After successfully passing your inspections and before making a final payment to the contractor, the contractor should provide you proof that all final inspections have been approved by the City or Municipality. They could also provide you with a Certificate of Occupancy or Completion by the City or Municipality.

State law requires electrical contracting to be done by licensed electrical contractors. You have applied for a permit under an exemption to that law. The exemption allows you, as the owner of your property, to act as your own electrical contractor even though you do not have a license.

Section 105.1 of the Florida Building Code states that a permit is required to construct, enlarge, alter, repair, move, demolish or change the occupancy or occupant content of a building or structure or to erect, install, enlarge, alter, repair, remove, convert or replace any electrical, gas, mechanical or plumbing system, the installation of which is regulated by the technical codes. Work that requires an inspection to verify compliance with the applicable technical code requires a construction permit. Separate electrical, mechanical or plumbing permits may be required even
if a building permit is not required

A Florida licensed contractor is required for the construction of new buildings, alteration, repairs, and additions to existing buildings. Permits are issued to Florida licensed contractors and qualifying owner builders as described below. To check to see if a contractor is licensed in Florida please contact the Building Inspection Division office or visit the Department of Business and Professional Regulation website: https://www.myfloridalicense.com/wl11.asp

You can obtain permits for and construct your residence as long as the following criteria as stated in Florida Statute, Chapter 489, Section 489.103(7) as follows:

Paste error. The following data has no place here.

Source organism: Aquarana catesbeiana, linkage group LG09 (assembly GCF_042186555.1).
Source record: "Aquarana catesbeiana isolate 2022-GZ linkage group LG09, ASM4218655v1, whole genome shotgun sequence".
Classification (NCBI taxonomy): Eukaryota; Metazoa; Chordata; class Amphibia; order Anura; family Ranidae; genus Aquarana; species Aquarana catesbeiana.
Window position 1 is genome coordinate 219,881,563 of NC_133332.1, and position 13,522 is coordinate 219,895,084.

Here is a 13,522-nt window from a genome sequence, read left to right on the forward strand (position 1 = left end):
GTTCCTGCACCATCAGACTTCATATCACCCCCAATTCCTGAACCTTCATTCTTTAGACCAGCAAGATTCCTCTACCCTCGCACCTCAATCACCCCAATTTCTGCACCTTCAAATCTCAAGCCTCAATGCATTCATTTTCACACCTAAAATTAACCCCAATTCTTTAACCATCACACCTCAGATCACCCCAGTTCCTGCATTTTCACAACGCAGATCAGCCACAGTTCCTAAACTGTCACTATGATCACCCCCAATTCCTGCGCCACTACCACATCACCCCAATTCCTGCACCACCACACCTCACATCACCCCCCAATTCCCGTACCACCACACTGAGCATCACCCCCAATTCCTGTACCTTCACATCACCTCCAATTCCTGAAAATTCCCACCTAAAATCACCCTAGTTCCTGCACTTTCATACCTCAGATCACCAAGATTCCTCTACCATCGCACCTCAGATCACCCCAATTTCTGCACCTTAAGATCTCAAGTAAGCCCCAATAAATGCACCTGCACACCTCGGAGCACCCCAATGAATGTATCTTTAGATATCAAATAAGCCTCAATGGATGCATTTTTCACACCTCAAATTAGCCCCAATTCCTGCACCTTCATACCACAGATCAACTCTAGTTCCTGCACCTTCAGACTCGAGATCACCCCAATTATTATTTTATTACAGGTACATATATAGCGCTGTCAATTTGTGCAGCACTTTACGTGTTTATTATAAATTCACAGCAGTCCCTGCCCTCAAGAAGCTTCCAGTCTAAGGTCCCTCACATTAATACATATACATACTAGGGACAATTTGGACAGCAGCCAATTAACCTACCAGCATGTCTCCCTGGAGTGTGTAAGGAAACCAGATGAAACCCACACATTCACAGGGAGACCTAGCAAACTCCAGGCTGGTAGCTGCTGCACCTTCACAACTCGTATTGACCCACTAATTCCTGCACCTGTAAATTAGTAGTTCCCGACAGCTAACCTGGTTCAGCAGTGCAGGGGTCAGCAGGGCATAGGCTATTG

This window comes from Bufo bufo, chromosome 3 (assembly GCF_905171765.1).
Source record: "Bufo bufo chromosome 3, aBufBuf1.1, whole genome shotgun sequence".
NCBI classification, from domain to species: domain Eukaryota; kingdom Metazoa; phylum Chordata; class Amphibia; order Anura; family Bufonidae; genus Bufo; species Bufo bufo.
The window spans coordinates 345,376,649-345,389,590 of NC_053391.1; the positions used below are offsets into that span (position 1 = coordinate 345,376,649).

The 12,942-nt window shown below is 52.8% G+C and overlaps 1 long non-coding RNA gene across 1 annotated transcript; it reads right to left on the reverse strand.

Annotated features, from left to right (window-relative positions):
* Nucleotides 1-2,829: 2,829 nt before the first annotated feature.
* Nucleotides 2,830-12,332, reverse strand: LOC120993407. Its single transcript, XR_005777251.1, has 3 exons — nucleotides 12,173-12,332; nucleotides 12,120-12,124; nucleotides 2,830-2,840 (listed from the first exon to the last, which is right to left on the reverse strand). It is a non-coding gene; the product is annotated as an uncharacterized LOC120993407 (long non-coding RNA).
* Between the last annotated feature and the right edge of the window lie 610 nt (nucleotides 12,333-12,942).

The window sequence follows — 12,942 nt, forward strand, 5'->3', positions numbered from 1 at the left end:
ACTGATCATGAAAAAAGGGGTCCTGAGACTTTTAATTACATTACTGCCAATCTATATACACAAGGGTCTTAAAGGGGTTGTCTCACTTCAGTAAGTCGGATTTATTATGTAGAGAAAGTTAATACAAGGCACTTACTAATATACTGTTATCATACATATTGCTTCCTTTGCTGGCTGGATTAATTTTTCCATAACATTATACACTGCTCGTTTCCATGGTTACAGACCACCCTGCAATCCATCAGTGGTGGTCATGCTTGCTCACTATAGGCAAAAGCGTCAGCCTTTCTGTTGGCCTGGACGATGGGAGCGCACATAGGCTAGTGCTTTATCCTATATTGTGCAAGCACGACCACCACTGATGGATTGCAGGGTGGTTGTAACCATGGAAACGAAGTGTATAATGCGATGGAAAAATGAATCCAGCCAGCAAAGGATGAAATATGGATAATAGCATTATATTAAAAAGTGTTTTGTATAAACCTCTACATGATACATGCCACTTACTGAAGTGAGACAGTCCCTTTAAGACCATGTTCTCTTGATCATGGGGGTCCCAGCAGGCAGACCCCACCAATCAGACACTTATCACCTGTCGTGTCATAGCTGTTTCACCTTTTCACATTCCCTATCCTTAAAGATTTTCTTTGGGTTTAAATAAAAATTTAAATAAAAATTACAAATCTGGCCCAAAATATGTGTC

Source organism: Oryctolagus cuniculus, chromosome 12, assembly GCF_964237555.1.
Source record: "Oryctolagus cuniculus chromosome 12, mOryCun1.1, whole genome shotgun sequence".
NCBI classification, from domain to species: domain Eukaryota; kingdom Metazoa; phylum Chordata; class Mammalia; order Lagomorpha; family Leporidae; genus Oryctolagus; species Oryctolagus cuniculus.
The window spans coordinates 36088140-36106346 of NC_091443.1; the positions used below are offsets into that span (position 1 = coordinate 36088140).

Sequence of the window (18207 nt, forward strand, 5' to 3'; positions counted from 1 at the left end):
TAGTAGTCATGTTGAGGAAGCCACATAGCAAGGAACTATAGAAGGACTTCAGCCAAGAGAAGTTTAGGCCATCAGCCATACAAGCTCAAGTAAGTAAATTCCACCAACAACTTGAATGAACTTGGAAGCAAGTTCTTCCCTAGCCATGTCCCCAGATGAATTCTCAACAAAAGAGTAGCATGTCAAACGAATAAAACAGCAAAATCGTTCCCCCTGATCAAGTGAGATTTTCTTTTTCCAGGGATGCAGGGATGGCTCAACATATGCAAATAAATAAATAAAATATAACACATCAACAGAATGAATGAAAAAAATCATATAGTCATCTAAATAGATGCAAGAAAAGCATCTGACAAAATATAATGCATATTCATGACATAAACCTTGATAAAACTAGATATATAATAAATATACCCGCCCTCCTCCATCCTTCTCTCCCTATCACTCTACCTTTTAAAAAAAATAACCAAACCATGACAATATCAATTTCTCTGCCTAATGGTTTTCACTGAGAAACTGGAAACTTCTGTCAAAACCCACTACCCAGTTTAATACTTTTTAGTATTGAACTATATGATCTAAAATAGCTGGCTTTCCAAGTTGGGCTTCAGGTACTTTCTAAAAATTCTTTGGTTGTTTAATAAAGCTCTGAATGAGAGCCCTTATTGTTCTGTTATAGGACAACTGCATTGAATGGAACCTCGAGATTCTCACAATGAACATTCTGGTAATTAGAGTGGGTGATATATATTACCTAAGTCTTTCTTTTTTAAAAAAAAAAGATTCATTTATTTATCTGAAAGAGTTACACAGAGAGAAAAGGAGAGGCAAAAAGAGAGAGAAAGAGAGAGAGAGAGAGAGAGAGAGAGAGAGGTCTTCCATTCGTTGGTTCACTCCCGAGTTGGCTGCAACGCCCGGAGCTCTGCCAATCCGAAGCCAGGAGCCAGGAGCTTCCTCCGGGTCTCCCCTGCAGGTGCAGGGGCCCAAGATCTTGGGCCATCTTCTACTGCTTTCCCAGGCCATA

Owners of a property when acting as their contractor and providing direct, onsite supervision themselves of all work not performed by licensed contractors, when building or improving farm outbuildings or one-family or two-family residences on such property for the occupancy or use of such owners and not offered for sale or lease, or building or improving commercial buildings, at a cost not to exceed $75,000, on such property for the occupancy or use of such owners andnot offered for sale or lease. In an action brought under this part, proof of the sale or lease, or offering for sale or lease, of any such structure by the owner-builder within 1 year after completion of same creates a presumption that the construction was undertaken for purposes of sale or lease. This subsection does not exempt any person who is employed by or has a contract with the such owner and who acts in the capacity of a contractor. The owner may not delegate the owner’s responsibility to directly supervise all work to any other person unless that person is registered or certified under this part and the work being performed is within the scope of that person’s license. For this subsection, the term “owners of the property” includes the owner of a mobile home situated on a leased lot. To qualify for exemption under this subsection, an owner must personally appear and sign the building permit application. The local permitting agency shall provide the person with a disclosure statement in substantially the following form